Manuscripts bring history to life

Scottish history specialist Prof Dauvit Broun at the University of Otago, during his first visit...
Scottish history specialist Prof Dauvit Broun at the University of Otago, during his first visit to New Zealand. Photo by Peter McIntosh.
For Dauvit Broun, there is nothing like touching and reading a medieval document up to 1300 years old, or reading a later reprint of something first produced that long ago.

Books, letters, charters and business papers enabled him to see beyond historical facts and connect to the past, the University of Glasgow history professor said yesterday.

"It is fantastic - awesome... When you are touching something like that, you are actually in contact with people from the past in a very direct way."

History had to be interpreted to mean something, he said.

"[Words] give you that contact with human beings - real people - and that's what's history is ultimately all about.

"Touching and reading manuscripts gives you a buzz that everyone can understand."

Prof Broun is on his first visit to New Zealand. He is one of about 230 historians, literary academics and linguists attending the Australian and New Zealand Association for Medieval and Early Modern Studies conference being held this week at the University of Otago.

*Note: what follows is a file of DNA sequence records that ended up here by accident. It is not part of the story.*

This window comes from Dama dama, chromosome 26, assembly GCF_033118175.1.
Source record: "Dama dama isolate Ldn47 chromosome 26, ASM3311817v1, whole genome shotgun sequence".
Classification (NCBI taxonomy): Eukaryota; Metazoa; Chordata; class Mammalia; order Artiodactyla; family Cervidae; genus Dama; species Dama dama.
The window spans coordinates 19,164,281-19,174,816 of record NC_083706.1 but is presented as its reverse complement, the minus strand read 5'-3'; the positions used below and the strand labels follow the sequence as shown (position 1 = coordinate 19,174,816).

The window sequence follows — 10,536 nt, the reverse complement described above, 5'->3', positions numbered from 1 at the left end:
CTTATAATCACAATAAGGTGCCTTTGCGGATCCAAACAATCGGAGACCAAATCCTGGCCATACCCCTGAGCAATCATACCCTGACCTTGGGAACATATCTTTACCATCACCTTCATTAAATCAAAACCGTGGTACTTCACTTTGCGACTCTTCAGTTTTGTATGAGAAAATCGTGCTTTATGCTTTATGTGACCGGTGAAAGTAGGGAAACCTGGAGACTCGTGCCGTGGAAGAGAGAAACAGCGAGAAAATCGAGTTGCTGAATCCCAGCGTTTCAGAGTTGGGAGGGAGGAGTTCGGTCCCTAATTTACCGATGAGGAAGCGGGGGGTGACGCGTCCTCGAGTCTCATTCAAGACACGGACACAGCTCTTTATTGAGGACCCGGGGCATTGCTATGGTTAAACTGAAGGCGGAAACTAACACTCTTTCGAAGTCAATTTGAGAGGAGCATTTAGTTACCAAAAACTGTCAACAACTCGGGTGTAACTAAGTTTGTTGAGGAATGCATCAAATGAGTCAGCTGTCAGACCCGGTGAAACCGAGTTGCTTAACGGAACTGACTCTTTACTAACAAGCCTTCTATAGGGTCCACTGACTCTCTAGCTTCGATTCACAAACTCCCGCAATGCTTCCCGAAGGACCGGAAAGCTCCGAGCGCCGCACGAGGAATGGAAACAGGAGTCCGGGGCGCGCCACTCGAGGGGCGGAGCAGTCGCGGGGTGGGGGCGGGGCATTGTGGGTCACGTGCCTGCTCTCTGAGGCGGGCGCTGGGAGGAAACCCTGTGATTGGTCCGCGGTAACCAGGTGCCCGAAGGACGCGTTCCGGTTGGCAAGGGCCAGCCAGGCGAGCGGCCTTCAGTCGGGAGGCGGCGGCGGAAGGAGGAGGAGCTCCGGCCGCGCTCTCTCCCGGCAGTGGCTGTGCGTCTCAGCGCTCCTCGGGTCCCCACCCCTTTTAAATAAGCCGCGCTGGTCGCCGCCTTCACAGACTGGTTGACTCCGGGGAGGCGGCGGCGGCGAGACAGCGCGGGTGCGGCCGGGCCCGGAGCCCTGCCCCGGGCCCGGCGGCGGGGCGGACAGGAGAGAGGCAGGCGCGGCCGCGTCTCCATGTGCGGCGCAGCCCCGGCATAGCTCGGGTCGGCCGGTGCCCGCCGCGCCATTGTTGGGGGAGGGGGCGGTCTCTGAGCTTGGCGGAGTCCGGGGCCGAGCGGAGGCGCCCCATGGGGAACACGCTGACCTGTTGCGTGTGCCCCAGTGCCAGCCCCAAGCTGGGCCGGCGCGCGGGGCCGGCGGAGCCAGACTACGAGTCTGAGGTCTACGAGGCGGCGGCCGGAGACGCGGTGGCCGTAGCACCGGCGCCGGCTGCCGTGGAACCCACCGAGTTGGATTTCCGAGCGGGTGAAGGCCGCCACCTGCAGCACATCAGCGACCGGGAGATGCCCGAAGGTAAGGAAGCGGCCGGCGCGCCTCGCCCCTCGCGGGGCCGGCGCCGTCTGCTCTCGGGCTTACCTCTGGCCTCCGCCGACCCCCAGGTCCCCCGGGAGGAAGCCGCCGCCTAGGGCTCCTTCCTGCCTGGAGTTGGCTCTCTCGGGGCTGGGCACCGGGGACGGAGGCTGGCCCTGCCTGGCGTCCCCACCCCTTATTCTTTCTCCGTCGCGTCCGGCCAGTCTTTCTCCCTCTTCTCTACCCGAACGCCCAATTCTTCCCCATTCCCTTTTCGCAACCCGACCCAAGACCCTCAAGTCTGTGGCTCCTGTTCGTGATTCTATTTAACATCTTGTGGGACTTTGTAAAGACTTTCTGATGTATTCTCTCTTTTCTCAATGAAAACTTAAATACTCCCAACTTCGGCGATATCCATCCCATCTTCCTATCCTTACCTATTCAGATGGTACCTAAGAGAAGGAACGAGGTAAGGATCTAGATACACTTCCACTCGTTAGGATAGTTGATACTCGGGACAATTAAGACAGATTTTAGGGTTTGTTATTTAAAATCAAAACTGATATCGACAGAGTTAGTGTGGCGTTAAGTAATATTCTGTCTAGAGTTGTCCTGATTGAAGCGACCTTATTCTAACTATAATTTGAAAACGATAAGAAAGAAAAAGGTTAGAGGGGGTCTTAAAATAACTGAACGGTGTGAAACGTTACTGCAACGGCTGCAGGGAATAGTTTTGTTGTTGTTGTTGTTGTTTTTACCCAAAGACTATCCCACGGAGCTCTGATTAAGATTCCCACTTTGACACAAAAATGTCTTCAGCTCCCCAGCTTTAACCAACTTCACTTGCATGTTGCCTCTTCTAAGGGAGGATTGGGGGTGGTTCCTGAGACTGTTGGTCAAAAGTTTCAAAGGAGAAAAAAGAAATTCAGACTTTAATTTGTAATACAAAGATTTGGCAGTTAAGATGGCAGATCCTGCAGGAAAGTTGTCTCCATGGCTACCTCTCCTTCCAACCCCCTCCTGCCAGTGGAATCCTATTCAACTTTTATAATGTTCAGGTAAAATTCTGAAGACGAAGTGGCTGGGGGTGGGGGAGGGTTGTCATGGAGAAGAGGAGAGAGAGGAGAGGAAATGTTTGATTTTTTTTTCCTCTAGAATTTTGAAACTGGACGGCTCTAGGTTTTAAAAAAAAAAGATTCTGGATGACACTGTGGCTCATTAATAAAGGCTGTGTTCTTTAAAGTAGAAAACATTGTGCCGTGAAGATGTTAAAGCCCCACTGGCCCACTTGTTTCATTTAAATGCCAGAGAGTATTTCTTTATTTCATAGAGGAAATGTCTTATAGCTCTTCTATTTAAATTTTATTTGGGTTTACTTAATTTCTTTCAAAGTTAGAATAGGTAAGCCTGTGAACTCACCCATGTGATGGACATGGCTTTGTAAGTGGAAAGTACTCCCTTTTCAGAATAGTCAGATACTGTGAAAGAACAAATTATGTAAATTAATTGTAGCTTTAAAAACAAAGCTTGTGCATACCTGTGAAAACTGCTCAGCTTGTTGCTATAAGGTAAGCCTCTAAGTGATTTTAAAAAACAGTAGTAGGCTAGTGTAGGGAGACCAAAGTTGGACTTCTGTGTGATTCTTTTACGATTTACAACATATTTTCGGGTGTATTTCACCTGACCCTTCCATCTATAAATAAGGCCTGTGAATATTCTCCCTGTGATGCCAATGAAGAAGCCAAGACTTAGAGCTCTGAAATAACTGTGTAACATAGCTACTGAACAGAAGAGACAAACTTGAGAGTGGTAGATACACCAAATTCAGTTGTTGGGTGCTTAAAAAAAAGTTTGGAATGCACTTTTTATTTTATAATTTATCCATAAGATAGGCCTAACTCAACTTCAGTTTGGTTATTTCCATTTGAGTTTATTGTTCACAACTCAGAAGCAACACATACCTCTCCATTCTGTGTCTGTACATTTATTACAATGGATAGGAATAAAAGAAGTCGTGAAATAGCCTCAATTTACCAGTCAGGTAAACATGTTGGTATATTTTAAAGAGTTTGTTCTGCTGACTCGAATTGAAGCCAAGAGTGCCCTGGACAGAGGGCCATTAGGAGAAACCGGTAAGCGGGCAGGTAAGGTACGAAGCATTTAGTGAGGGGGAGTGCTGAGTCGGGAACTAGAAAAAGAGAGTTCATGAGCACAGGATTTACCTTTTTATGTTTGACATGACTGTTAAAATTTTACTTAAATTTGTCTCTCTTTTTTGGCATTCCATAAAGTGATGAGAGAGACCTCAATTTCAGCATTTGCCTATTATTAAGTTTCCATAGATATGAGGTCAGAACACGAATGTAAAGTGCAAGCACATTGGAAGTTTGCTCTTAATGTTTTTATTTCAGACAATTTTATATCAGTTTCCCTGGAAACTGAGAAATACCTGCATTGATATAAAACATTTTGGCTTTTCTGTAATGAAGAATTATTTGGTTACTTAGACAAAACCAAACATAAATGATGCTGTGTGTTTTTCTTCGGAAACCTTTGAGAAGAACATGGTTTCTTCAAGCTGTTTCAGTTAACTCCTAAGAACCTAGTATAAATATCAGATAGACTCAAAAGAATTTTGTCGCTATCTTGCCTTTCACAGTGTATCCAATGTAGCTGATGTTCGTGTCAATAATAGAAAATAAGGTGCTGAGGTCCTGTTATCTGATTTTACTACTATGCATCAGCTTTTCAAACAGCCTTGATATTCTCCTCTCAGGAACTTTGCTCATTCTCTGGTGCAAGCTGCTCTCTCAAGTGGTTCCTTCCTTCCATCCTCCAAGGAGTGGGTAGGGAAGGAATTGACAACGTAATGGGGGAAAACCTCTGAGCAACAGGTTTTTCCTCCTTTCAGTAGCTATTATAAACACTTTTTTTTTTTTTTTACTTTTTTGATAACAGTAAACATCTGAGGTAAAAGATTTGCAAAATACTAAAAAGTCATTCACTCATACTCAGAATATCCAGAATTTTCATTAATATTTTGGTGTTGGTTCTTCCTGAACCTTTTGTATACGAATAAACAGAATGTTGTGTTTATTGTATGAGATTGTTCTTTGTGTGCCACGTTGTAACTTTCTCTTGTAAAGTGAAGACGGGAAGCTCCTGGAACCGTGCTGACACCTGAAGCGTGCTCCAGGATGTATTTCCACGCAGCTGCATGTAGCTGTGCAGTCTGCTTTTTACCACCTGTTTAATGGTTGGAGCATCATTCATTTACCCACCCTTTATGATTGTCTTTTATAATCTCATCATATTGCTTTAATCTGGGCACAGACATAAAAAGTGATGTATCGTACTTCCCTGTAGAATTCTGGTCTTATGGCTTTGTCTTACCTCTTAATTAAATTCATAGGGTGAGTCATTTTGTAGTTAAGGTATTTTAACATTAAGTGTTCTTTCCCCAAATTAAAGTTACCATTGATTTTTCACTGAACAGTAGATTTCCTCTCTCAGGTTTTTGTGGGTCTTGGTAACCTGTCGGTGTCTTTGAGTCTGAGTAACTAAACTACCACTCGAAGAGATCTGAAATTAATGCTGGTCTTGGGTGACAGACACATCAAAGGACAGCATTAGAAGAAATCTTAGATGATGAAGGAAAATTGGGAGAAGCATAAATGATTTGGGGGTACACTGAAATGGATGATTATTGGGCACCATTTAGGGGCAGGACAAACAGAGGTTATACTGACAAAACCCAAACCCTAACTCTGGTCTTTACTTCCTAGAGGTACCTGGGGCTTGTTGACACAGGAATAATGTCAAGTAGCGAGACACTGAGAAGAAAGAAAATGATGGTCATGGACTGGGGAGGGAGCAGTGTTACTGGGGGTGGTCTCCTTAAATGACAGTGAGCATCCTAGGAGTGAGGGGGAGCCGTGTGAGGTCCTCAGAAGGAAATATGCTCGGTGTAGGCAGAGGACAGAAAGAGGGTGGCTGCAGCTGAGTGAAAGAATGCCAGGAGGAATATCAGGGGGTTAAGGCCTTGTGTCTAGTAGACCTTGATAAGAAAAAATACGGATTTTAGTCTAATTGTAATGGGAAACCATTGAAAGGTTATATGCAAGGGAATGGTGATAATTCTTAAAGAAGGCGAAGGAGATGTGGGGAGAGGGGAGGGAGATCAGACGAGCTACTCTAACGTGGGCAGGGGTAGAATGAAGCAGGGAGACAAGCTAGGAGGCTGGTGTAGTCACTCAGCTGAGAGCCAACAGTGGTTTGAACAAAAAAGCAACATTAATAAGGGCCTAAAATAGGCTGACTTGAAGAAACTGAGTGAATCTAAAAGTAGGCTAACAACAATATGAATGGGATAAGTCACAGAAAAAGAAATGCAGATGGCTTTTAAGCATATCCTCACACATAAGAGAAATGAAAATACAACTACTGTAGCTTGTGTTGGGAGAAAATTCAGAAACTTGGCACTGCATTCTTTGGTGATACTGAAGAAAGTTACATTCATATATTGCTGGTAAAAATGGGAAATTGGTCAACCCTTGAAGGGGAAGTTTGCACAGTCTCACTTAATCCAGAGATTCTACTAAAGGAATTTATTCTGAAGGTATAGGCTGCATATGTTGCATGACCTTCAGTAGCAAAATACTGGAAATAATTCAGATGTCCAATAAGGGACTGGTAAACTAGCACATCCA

Next week, he will be hosted by the university's Centre for Irish and Scottish Studies.

Prof Broun's real name is David Brown. He uses the Gaelic version to reinforce his family links and personal interest in Scotland's Gaelic past.

The oldest known Scottish manuscripts were a biography and another book about St Columba, the monk exiled from Ireland to the island of Iona in AD563. Both dated from about AD710, he said.

"Business literacy" - papers and letters and the like - first appeared in Scotland among the elite in the 12th and 13th century and was widely embraced by most people with property and possessions within 100 years, Prof Broun said. Everything was written in Latin.

The oldest letter he had seen was an instruction from King Alexander I of Scotland to the prior of Durham, dating from about 1115.

"It is tiny thing. It says something like: 'Don't take a certain dispute over land forwards until I get down to see you. And also there is something else I want to talk to you about.' But he doesn't say what the something else is.

"It is very frustrating."

Perhaps Prof Broun will one day discover the "something else"; until then, he will keep searching.

• Prof Broun will give a public lecture on a new approach to the origins of medieval Scotland on Monday, in the Burns 5 lecture theatre, at 5.15pm.

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